Labour conference set to vote on competing Green New Deal plans

The plan seeks to prevent the worst effects of climate change by keeping global temperature rises below 1.5°C.

A radical Green New Deal to decarbonise Britain by 2030 in order to tackle the climate catastrophe will be voted on by delegates at Labour’s annual conference on Tuesday.

The motion by campaign group Labour for a Green New Deal made it through compositing after 128 constituency Labour parties (CLPs) voted to send it to Party conference – more than for any other issue.

Unions, shadow ministers and grassroots Labour members agreed on two versions of a Green New Deal after a compositing meeting on Sunday – one containing a target of net zero carbon emissions by 2030 and another motion from GMB with no target.

The 2030 motion has garnered the most support, with the backing of Labour for a Green New Deal, the CWU, TSSA, FBU and Bakers Union, as well as the vast majority of CLP delegates involved in the compositing meeting. It calls on Labour to roll out a Green New Deal targeting decarbonisation by 2030, guaranteeing an increase in good unionised jobs in the UK, and paid for by the wealthiest. If passed on conference floor on Tuesday, the motion would give Labour one of the most radical climate policies in the Global North.

Only 9 CLPs sided with GMB’s alternative motion, which refuses to set out any target for decarbonisation. If passed, GMB’s motion risks leaving Labour with the least ambitious green policy of any major political party.

It‘s taken 10 hours of compositing, and we‘re all exhausted, but I’m so proud that @LabGND’s motion calling for decarbonisation by 2030 is going to the floor of Labour Party Conference tomorrow.

A Green New Deal needs an ambitious target, and we won’t settle for anything less.— Clare Hymer (@ClareHymer) September 23, 2019

The plan seeks to prevent the worst effects of climate change by keeping global temperature rises below 1.5°C. It points to the current over 1°C of warming that has already taken place causing floods, heatwaves, droughts and hundreds of thousands of deaths, with the poorest being hit the hardest.

Labour for a Green New Deal says that a combination of a state-led programme of investment and regulation, decarbonisation could produce thousands of well-paid, skilled jobs in renewables and the supply chain. Based on public ownership and democratic control, this would allow workers to ‘just transition’ from high-emission job to alternatives, according to the plan.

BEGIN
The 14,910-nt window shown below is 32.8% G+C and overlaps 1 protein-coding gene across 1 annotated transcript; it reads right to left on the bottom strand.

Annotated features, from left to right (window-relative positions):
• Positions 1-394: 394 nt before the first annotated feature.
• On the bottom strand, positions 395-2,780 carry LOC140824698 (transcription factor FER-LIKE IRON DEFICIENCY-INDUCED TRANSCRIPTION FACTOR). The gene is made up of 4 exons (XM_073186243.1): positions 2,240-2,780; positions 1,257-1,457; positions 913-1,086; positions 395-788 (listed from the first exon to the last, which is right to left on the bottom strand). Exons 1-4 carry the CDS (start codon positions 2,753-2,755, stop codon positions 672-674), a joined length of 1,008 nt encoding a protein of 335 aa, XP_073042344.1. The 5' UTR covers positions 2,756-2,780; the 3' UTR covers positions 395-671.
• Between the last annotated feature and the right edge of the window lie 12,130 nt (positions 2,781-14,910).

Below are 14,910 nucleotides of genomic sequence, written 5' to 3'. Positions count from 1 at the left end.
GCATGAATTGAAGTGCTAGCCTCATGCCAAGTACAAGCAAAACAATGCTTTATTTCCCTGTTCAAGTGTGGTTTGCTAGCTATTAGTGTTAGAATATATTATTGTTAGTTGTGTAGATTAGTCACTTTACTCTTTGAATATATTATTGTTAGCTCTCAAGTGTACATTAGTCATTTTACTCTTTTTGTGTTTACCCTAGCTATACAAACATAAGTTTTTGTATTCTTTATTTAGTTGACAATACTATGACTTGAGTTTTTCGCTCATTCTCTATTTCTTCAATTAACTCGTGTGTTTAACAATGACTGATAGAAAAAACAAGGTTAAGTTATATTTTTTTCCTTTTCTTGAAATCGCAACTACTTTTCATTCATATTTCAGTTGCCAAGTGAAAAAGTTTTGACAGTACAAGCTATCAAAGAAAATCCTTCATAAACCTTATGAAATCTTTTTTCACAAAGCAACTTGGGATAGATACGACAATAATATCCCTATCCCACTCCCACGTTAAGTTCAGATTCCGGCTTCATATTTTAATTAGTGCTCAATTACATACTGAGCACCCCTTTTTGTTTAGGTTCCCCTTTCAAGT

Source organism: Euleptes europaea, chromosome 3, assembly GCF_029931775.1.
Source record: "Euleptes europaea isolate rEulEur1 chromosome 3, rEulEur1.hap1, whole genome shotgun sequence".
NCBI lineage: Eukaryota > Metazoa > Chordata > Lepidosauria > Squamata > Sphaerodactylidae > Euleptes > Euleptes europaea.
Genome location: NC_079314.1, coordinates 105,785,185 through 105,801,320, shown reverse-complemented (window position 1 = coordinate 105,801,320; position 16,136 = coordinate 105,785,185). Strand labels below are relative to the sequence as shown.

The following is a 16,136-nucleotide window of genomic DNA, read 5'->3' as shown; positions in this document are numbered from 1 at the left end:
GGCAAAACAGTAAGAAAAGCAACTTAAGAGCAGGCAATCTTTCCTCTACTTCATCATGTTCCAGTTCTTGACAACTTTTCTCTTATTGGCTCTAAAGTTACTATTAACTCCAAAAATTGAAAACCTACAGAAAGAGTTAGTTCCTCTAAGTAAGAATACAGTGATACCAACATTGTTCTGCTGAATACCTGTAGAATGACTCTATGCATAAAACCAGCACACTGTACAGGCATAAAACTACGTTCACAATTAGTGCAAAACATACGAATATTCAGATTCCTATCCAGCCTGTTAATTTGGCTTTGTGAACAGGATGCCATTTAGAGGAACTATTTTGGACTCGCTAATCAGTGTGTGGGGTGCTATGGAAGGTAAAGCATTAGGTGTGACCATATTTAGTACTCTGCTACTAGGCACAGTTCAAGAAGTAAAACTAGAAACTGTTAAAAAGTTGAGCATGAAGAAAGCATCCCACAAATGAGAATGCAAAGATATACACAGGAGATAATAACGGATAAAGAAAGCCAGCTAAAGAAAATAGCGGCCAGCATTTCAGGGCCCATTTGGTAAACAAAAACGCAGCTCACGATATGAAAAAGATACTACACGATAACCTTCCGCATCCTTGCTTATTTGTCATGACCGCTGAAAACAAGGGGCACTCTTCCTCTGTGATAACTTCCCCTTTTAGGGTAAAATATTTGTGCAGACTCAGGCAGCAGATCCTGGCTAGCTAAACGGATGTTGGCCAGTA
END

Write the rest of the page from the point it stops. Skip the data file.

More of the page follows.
The group stresses that just 100 companies are responsible for the majority of global carbon emissions and that the Conservative government is actively working to deregulate the fossil fuel industry and cut support for renewables.

Among other things, the plan calls for a complete ban on fracking, public ownership and transformation of both energy and transport and upskilling the workforce to develop, manufacture and manage the greening of the UK. More international measure include supporting the development of Green New Deals in other countries, implementing a programme of ecological restoration to increase biodiversity and natural carbon sequestration and pressing for heavy UN penalties on “ecocide” damage to climate-sensitive habitats internationally.

In order for the cost of decarbonisation to be borne by the wealthiest and not the poorest, this programme would rely on progressive taxation. The ambitious aim is for the UK to achieve net zero carbon emissions by 2030.

Lauren Townsend, a trade unionist and spokesperson for Labour for a GND, said:  “Delegates will have a clear choice on conference floor on Tuesday.

“They can either vote to lead the way on climate, responding to Youth Striker’s calls for a Green New Deal with a 2030 decarbonisation target, or they could vote for a motion which risks leaving Labour with the least ambitious climate target of any major party.”

Sophia Dourou is a freelance journalist.

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2 Responses to “Labour conference set to vote on competing Green New Deal plans”

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  2. Brian Damage

    Sadly the actual mechanics if achieving zero net emissions by 2030 aren’t practical. They rely on energy storage technology that doesn’t yet exist and won’t exist until 2025 at the earliest and even then the plan admits it has no idea how to decarbonise heavy industry. Further, it advocates limiting car use which is a political non starter.
    I desperately want to address the climate crisis but coming up with ideologically driven impractical solutions is a step back, not a step forward.

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